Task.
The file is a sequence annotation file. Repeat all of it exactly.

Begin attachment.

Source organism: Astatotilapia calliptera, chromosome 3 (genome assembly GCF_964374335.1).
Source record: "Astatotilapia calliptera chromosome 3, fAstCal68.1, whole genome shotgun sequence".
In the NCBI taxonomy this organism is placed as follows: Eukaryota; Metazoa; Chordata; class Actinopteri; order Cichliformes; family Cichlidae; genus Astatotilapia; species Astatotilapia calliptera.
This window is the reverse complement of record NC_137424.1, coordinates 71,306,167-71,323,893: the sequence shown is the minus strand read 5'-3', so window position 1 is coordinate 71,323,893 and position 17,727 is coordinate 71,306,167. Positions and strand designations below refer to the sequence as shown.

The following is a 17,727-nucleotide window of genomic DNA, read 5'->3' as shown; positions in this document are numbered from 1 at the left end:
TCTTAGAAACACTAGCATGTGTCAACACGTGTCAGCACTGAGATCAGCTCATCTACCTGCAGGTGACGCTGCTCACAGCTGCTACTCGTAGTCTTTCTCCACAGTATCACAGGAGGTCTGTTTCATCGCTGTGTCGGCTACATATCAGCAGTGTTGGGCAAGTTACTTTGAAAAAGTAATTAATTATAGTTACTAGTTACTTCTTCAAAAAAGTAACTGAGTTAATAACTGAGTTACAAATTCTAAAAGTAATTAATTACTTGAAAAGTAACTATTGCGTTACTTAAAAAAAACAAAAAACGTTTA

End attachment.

Source organism: Astatotilapia calliptera, chromosome 3 (genome assembly GCF_964374335.1).
Source record: "Astatotilapia calliptera chromosome 3, fAstCal68.1, whole genome shotgun sequence".
In the NCBI taxonomy this organism is placed as follows: Eukaryota; Metazoa; Chordata; class Actinopteri; order Cichliformes; family Cichlidae; genus Astatotilapia; species Astatotilapia calliptera.
This window is the reverse complement of record NC_137424.1, coordinates 71,306,167-71,323,893: the sequence shown is the minus strand read 5'-3', so window position 1 is coordinate 71,323,893 and position 17,727 is coordinate 71,306,167. Positions and strand designations below refer to the sequence as shown.

The following is a 17,727-nucleotide window of genomic DNA, read 5'->3' as shown; positions in this document are numbered from 1 at the left end:
TCTTAGAAACACTAGCATGTGTCAACACGTGTCAGCACTGAGATCAGCTCATCTACCTGCAGGTGACGCTGCTCACAGCTGCTACTCGTAGTCTTTCTCCACAGTATCACAGGAGGTCTGTTTCATCGCTGTGTCGGCTACATATCAGCAGTGTTGGGCAAGTTACTTTGAAAAAGTAATTAATTATAGTTACTAGTTACTTCTTCAAAAAAGTAACTGAGTTAATAACTGAGTTACAAATTCTAAAAGTAATTAATTACTTGAAAAGTAACTATTGCGTTACTTAAAAAAAACAAAAAACGTTTA